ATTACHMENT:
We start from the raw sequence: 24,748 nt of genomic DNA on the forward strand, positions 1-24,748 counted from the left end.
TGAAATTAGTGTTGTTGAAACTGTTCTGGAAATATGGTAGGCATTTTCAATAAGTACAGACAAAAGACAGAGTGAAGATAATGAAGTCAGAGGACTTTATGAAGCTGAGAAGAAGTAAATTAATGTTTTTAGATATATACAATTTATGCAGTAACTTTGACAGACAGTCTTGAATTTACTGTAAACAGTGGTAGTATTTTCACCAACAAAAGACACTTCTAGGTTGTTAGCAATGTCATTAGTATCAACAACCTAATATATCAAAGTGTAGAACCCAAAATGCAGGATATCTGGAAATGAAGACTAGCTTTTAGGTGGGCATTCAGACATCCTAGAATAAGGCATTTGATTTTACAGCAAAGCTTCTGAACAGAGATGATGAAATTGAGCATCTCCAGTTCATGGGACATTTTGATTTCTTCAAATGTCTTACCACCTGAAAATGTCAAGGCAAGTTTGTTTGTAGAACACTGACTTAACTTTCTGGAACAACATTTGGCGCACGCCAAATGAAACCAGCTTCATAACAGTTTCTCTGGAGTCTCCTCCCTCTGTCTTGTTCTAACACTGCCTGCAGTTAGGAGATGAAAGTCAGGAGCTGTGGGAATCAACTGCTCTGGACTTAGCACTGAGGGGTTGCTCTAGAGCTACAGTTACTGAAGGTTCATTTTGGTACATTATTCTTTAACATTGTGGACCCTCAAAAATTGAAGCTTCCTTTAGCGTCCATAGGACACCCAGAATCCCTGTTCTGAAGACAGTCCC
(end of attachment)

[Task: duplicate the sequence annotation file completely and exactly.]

We start from the raw sequence: 24,748 nt of genomic DNA on the forward strand, positions 1-24,748 counted from the left end.
TGAAATTAGTGTTGTTGAAACTGTTCTGGAAATATGGTAGGCATTTTCAATAAGTACAGACAAAAGACAGAGTGAAGATAATGAAGTCAGAGGACTTTATGAAGCTGAGAAGAAGTAAATTAATGTTTTTAGATATATACAATTTATGCAGTAACTTTGACAGACAGTCTTGAATTTACTGTAAACAGTGGTAGTATTTTCACCAACAAAAGACACTTCTAGGTTGTTAGCAATGTCATTAGTATCAACAACCTAATATATCAAAGTGTAGAACCCAAAATGCAGGATATCTGGAAATGAAGACTAGCTTTTAGGTGGGCATTCAGACATCCTAGAATAAGGCATTTGATTTTACAGCAAAGCTTCTGAACAGAGATGATGAAATTGAGCATCTCCAGTTCATGGGACATTTTGATTTCTTCAAATGTCTTACCACCTGAAAATGTCAAGGCAAGTTTGTTTGTAGAACACTGACTTAACTTTCTGGAACAACATTTGGCGCACGCCAAATGAAACCAGCTTCATAACAGTTTCTCTGGAGTCTCCTCCCTCTGTCTTGTTCTAACACTGCCTGCAGTTAGGAGATGAAAGTCAGGAGCTGTGGGAATCAACTGCTCTGGACTTAGCACTGAGGGGTTGCTCTAGAGCTACAGTTACTGAAGGTTCATTTTGGTACATTATTCTTTAACATTGTGGACCCTCAAAAATTGAAGCTTCCTTTAGCGTCCATAGGACACCCAGAATCCCTGTTCTGAAGACAGTCCC